in real time, that allows your dog to learn and speed up their positive behavioural change.

Learn prevention methods

to stop your dog developing another behavioural problem, or experience a relapse of the current condition.

Develop more confidence and knowledge

to immediately identify a behavioural problem, and take the required action to resolve the issue before it worsens.

Ready to get started?

Active Creatures. What we specalise in

While Active Creatures can help dog owners address nearly all behavioural problems and issues that their dog is experiencing - excitability, resource guarding, attention seeking, excessive jumping and barking, toilet training etc - we typically get approached by owners with dogs who are suffering from either one, or two of the following complex behavioural problem/s.

Namely, these are:

  • With Separation Related Behaviour, we commonly find that the condition plays out both inside the home when the dog is alone, and outside in a particular environment when the owner needs to temporarily move away from his/her dog. In both scenarios, the underlying stress and panic being experienced by the dog can be traumatic.

  • Fear Based Reactivity can be present in a variety of situations. A dog may show both fear and/or aggression towards other unfamiliar dogs that are nearby, especially when going for a walk, or at a local park.

    Some dogs may also show these type of behaviours towards unfamiliar adults or children, either inside or outside of the home. Other dogs may demonstrate reactivity towards moving objects such as bicycles, cars and skateboards. And of course, a dog may simply be hyper-excited when placed in these situations - also very common given the number of owners who approach us to help calm and relax their very hyper-excitable dogs.

    Another area that Active Creatures is becoming more involved in, is helping owners who have two dogs residing in the same home, where there are infrequent displays of aggression between both dogs. Increasingly, we are being approached for this specific problem given the amount of stress and anxiety that an owner is subjected to.

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Utilising current research

Due to this demand from owners for behavioural treatment in the area’s outlined above, Active Creatures ultimately devotes significant attention into researching the most recent and practical advancements into treatment methods and strategies for these conditions. That’s because these complex behavioural issues demand an up-to date, ‘best practice’ approach to bring about lasting positive behavioural change for an owner’s suffering dog.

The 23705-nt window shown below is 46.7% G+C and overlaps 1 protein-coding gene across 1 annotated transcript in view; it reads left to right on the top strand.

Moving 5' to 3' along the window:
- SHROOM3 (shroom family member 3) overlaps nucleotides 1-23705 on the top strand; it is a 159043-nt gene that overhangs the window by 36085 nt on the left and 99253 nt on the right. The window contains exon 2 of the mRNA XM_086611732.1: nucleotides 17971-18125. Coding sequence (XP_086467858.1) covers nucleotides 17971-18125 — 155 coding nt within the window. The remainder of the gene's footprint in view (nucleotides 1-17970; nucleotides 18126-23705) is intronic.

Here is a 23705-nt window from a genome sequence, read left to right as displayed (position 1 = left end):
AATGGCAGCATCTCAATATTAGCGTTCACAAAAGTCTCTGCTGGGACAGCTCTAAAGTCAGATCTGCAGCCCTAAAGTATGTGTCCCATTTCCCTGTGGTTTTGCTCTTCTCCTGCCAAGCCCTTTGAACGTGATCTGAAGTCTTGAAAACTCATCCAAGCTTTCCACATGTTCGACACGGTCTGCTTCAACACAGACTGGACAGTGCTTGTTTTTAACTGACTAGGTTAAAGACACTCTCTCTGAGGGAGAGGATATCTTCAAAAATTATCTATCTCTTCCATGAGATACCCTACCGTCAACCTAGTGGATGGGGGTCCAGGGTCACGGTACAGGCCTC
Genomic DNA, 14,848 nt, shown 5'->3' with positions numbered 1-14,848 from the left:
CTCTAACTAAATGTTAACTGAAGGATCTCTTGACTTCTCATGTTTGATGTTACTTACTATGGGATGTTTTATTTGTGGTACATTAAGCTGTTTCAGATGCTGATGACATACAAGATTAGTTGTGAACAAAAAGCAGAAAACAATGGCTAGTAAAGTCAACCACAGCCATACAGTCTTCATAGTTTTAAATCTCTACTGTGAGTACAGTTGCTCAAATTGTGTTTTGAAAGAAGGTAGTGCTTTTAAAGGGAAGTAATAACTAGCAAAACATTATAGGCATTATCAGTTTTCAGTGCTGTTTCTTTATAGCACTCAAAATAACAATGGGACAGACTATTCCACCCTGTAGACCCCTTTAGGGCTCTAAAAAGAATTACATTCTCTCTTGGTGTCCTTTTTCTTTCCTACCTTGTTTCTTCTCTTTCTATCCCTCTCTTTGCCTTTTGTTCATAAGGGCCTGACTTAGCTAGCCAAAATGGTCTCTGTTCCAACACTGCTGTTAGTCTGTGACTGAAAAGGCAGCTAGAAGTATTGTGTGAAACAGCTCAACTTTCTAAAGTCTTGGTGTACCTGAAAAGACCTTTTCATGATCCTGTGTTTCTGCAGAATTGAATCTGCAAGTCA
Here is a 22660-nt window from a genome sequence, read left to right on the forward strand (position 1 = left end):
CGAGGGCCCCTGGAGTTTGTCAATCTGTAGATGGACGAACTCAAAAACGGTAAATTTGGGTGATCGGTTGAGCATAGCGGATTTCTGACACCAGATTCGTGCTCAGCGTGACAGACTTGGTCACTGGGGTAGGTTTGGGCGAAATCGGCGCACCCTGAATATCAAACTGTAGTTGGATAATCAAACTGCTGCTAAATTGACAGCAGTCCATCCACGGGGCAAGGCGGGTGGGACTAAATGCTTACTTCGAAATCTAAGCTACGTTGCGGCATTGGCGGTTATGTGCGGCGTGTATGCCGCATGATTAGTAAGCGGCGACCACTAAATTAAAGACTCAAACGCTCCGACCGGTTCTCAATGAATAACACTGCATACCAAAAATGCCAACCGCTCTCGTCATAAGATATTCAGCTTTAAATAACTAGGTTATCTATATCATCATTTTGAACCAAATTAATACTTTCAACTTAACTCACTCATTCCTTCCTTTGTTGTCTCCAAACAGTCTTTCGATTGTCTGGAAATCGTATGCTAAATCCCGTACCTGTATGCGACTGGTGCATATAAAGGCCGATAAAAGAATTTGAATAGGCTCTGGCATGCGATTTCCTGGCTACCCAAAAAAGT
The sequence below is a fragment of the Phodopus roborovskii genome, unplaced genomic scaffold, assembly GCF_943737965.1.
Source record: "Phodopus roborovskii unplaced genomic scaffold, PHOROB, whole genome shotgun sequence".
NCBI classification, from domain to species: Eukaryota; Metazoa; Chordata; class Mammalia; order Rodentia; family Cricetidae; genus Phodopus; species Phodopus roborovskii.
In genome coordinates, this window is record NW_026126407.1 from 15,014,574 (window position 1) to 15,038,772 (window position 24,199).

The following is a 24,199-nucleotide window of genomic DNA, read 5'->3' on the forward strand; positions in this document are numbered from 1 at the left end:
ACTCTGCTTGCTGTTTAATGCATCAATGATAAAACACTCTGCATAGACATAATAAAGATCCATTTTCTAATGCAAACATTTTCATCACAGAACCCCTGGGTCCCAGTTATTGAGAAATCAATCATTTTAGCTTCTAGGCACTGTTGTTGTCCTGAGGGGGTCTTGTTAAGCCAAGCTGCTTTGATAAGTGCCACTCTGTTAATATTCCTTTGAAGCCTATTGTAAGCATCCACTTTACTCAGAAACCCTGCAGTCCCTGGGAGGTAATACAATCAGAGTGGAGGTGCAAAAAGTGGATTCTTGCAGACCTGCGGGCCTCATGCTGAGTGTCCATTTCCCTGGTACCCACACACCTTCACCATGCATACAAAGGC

If your dog has been experiencing some of the above problems, please reach out to us for help.

as at March 2024

Latest Dog Behaviour Research

Pain & Discomfort can impact the development of Aggressive Dog Behaviour

Key Research: Aggressive dog behaviour is often associated with inadequate socialisation, fear based reactivity, or the dog experiencing a negative emotional state that then contributes towards the way they act. Some aggressive behaviour displayed by dog’s can also be quite normal, including intermale aggression, resource related and maternal aggression. The existence of pain, discomfort and/or disease however, can also influence the development of aggression problems in dogs. Importantly, a sudden change or unexpected change in a dog’s behaviour may indicate that pain is being felt. The emergence of any pain can also enhance or worsen aggression and other behavioural problems that a dog may already be experiencing.

(Marta Amat; Susana LeBrech; and Xavier Manteca. Jan 2024. Veterinary Clinics of North America: Small Animal practice. Vol 54, 43- 53.)


Key Takeaway: If your dog has been exhibiting unexplained aggressive behaviour – especially in recent weeks – either towards yourself or other family members, other unfamiliar persons or dogs generally, then a full veterinary physical examination may be warranted. Even subtle forms of pain and discomfort may go initially unnoticed but could be directly contributing to your dog’s aggressive behaviour. Ultimately, if pain has been deemed the cause, then this can then be treated appropriately by your veterinarian. In the absence of pain or disease however, the aggressive behaviour is more likely being caused by one or more of the contributing factors mentioned above whereby your dog would benefit from a tailored behavioural modification plan.